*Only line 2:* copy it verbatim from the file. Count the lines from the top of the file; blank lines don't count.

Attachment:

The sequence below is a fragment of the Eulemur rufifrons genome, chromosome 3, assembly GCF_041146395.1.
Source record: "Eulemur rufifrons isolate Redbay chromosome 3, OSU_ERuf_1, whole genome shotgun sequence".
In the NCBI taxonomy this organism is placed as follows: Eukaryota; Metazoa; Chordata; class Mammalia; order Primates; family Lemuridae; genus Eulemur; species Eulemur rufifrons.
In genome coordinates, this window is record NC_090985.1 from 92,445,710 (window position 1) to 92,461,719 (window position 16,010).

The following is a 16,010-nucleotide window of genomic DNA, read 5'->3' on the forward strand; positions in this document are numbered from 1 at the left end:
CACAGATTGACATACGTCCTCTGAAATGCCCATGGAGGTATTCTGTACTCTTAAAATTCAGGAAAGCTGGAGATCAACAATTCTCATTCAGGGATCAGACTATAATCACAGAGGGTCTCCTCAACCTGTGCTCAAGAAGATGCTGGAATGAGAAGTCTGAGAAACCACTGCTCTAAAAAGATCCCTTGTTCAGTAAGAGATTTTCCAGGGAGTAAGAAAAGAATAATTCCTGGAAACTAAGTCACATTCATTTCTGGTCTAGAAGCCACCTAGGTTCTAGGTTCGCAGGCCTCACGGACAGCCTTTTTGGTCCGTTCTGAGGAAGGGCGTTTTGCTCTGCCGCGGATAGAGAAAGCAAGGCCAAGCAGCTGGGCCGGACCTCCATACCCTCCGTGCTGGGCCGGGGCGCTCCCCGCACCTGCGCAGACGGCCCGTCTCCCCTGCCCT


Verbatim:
Source record: "Eulemur rufifrons isolate Redbay chromosome 3, OSU_ERuf_1, whole genome shotgun sequence".